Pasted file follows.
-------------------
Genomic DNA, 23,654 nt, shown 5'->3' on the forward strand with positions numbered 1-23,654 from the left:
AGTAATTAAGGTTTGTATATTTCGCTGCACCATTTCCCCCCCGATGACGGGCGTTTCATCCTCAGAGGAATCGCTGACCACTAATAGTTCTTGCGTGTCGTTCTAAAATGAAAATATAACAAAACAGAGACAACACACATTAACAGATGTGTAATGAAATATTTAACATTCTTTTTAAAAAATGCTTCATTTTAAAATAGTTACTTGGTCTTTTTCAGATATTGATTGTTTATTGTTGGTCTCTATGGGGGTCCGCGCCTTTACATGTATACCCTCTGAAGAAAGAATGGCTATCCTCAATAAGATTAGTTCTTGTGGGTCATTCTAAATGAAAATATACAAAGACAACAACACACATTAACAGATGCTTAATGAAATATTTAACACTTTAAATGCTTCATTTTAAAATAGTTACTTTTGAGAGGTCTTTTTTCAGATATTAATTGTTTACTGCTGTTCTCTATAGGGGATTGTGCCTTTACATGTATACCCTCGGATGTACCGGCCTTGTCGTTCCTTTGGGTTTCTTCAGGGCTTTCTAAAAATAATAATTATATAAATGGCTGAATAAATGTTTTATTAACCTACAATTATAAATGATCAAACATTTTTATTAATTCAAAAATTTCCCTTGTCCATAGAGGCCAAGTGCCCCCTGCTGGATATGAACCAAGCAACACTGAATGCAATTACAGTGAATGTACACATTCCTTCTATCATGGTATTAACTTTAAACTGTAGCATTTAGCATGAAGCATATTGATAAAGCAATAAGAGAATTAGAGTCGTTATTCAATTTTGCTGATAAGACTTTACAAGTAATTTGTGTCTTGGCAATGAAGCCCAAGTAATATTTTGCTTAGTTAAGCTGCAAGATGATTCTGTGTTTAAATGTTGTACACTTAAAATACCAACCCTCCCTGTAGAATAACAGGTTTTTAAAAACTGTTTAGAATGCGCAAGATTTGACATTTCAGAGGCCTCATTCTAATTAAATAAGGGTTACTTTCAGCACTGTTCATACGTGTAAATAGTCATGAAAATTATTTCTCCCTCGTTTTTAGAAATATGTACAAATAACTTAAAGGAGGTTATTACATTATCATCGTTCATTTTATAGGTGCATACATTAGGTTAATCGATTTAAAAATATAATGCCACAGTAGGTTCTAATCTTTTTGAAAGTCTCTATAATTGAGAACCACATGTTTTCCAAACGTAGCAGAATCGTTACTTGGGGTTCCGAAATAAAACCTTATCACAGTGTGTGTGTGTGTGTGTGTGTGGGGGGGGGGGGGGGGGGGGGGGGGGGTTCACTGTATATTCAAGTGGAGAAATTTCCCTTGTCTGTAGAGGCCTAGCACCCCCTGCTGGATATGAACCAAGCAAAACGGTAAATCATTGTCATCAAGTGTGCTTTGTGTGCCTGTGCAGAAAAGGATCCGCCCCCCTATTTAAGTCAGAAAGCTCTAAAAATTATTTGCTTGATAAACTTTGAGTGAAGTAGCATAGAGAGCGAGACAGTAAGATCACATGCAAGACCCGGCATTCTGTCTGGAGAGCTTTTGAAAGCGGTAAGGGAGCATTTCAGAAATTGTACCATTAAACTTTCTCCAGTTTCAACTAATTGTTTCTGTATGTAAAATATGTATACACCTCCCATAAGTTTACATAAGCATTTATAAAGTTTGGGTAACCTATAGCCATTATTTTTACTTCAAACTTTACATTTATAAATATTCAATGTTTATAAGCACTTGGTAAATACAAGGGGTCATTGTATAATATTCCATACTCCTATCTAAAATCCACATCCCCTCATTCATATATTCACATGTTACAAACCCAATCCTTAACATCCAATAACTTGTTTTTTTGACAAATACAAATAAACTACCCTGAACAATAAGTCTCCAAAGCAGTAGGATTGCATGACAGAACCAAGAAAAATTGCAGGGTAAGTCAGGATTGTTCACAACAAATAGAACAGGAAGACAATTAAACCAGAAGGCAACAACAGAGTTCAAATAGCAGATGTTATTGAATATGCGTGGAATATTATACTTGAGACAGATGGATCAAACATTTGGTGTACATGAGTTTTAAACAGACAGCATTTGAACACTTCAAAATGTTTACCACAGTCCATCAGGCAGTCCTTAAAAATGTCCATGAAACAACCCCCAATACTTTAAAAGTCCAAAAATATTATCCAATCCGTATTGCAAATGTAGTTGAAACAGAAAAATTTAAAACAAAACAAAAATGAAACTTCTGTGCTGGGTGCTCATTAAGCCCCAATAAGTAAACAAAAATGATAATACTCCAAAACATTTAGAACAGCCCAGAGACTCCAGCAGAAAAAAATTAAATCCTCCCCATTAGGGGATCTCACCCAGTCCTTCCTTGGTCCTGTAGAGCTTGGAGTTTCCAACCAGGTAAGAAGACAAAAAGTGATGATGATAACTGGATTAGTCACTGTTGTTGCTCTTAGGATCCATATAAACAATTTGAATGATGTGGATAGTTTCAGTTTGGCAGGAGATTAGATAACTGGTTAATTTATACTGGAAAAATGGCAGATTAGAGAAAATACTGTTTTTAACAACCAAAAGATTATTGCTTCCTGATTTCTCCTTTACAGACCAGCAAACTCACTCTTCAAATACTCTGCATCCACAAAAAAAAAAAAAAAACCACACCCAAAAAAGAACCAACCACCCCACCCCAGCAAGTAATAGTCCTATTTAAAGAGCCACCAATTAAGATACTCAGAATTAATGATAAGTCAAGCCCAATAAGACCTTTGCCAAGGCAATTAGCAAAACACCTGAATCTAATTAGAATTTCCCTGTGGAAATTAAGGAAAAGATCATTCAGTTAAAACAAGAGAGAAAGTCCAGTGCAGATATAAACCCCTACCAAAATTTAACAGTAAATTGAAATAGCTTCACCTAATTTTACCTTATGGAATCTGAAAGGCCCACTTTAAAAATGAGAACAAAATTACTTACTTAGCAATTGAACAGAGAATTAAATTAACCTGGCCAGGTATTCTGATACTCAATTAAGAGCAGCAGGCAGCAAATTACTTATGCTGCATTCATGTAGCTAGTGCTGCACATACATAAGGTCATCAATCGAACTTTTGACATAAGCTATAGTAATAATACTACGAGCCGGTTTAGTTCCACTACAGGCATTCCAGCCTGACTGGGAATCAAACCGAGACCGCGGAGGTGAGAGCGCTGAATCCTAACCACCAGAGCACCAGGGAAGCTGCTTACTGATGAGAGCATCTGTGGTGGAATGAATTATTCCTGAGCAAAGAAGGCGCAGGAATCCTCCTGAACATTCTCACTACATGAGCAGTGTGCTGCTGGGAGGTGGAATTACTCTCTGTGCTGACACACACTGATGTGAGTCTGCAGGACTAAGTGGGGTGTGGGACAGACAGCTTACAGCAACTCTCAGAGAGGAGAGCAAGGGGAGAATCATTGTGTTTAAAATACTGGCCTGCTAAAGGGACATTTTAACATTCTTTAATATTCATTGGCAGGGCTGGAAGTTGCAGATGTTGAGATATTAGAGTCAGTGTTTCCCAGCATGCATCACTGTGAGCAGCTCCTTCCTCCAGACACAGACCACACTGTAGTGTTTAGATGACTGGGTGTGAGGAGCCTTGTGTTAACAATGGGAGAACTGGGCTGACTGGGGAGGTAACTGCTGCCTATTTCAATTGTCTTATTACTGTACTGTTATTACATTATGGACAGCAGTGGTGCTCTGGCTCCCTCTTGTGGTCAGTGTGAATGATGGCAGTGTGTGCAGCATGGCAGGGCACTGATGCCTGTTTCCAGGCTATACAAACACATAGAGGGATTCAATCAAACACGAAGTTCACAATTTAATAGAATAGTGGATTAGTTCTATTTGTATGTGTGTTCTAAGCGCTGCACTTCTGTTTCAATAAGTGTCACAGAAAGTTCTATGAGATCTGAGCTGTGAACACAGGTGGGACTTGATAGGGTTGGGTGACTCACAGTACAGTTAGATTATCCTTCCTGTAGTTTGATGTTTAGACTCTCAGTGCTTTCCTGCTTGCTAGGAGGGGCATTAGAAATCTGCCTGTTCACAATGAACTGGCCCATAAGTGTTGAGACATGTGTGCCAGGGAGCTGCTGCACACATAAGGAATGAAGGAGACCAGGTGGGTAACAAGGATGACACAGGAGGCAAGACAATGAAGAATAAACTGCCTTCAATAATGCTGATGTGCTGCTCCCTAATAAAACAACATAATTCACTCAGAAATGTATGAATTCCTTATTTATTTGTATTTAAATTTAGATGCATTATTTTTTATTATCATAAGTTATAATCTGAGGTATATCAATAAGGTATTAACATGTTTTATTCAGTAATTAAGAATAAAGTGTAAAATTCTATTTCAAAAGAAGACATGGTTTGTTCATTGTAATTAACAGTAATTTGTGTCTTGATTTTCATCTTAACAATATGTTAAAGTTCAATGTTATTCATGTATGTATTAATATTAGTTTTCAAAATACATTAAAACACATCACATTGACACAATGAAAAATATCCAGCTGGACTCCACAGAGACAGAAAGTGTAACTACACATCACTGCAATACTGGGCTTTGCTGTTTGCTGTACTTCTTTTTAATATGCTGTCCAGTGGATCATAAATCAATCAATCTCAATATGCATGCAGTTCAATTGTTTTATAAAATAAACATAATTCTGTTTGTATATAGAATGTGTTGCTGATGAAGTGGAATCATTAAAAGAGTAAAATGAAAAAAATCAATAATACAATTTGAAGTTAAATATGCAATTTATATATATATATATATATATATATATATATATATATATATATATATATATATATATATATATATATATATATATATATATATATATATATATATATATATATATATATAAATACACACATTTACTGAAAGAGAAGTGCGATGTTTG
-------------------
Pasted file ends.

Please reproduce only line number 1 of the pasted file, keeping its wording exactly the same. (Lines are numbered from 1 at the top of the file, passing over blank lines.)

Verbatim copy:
Genomic DNA, 23,654 nt, shown 5'->3' on the forward strand with positions numbered 1-23,654 from the left: